Toyota Yaris Hybrid reliability & safety

Owners believe the Toyota Yaris hybrid is showing its age, and more modern rivals are leaving it behind

Although updated throughout its life, the Toyota Yaris has been with us in its current form since 2011. Inevitably, it's now starting to show its age, and its most recent scores in our Driver Power owner survey aren't especially inspiring. However, reliability isn't a weak point, and Toyota has an enduring reputation for build quality. Standard safety kit is generous, too, but some of the latest safety innovations are absent.

Toyota Yaris Hybrid reliability & problems

As it's essentially just an engine choice in the regular Toyota Yaris range, the Yaris Hybrid isn't individually rated in our annual Driver Power survey. In 2018, the Yaris finished a lacklustre 58th out of 75 cars in the survey, with few owners singing its praises but none condemning it outright, either.

The Yaris was given middling scores across the board, with few owners especially impressed by its interior and exterior style, interior comfort, practicality, or ride and handling. Its engine and gearbox came in for more compliments, but the Yaris put in its star performance for running costs.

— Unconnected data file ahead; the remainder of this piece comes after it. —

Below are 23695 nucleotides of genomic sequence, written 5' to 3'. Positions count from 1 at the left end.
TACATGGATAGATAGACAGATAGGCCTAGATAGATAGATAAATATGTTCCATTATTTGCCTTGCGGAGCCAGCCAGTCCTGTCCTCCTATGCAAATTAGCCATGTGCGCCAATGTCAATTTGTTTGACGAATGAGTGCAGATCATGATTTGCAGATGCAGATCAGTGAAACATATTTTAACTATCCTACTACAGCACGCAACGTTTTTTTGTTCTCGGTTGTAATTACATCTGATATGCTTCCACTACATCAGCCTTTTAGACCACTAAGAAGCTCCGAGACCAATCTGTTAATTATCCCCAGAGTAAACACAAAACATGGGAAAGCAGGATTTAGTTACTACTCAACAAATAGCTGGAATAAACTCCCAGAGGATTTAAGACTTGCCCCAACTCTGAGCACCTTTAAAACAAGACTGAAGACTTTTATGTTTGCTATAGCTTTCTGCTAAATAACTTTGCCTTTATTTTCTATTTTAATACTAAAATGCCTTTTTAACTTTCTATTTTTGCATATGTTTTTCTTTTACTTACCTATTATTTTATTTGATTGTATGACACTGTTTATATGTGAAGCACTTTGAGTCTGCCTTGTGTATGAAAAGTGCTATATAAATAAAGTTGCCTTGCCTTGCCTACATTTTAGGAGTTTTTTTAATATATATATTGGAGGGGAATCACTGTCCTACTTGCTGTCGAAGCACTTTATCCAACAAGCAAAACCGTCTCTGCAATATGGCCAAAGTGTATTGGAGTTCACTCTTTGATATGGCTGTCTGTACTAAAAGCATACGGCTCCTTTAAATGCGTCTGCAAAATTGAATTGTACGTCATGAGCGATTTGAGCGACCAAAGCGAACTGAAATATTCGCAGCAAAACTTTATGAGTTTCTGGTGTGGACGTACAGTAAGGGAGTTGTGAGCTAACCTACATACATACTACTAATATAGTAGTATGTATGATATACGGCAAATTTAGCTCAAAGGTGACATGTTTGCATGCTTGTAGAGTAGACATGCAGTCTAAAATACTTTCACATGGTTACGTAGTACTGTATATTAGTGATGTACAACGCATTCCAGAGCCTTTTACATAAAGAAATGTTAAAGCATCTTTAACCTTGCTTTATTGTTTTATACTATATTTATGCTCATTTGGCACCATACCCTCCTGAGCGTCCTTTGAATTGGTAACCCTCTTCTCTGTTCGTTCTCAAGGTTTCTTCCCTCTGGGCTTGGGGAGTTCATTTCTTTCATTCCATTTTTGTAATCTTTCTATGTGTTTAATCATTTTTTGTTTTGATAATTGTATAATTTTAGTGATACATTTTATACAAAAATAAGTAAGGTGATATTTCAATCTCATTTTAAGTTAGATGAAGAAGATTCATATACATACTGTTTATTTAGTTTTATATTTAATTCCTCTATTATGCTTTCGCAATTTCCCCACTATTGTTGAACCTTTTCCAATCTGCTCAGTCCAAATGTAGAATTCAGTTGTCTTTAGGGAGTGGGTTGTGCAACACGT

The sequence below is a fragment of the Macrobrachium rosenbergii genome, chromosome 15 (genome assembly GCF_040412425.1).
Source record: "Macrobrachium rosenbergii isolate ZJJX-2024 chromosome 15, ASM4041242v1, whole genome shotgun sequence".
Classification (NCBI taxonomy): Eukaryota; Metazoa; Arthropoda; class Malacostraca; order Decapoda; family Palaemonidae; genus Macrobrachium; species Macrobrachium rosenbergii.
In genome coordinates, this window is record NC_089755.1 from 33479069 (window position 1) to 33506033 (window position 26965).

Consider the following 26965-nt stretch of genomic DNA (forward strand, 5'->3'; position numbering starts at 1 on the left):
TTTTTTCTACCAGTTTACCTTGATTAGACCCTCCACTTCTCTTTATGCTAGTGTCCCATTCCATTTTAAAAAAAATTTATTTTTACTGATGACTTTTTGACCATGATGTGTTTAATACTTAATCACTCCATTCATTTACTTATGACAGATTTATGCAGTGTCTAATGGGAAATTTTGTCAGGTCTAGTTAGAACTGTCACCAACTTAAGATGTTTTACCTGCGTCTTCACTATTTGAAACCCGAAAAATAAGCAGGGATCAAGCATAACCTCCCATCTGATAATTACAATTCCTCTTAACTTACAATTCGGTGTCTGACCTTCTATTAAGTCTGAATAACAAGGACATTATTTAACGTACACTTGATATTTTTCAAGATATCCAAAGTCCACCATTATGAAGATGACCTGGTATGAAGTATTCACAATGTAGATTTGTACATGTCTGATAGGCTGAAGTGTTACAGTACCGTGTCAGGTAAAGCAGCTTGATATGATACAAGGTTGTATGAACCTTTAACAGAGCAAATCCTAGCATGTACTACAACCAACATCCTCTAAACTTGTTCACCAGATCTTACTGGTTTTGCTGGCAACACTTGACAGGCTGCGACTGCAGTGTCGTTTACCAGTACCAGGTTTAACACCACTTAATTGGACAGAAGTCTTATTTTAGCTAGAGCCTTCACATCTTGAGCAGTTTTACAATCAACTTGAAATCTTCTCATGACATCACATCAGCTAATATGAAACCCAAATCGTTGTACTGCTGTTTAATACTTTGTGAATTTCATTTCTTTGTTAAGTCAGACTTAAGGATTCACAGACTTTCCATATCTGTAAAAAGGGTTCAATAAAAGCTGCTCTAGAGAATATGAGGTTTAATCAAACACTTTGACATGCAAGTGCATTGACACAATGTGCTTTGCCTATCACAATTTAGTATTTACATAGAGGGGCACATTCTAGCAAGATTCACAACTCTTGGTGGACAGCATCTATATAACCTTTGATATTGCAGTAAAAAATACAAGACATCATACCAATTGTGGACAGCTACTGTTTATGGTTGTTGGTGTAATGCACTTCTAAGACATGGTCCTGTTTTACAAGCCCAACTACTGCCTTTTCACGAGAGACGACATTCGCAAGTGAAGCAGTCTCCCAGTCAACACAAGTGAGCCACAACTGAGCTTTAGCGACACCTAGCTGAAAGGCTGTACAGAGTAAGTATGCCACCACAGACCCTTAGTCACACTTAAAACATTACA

While there was mention of niggling electrical faults, only 10.6% of owners reported any faults within their first year of ownership. That's actually a slight improvement on Toyota's result as a brand, where 12% of owners reported faults. Overall, Toyota finished 12th out of 26 carmakers in the survey.

Safety

The Toyota Yaris was initially crash-tested by Euro NCAP back in 2011, when it received a five-star rating. Safety standards have moved on since then, so it's impressive that the Yaris retained its five-star rating when it was re-tested in 2018. In fact, in the area of adult occupant protection, its score only fell from 89 to 83%, while its child occupant protection score only dropped from 81 to 80%.

In some ways, the Yaris is now safer than it was at launch, having gained several crash-mitigation features over the years. Toyota Safety Sense, a package that includes autonomous emergency braking (AEB) is standard; it also incorporates auto-dipping main beams and lane-departure warning, plus road-sign recognition on the Icon trim and above.

Other than AEB, no semi-autonomous technology available – there's no active cruise control or lane-keeping assistance on the options list. Naturally, a long list of mandatory safety equipment, such as tyre-pressure monitoring, anti-lock brakes and electronic stability control, is fitted as standard.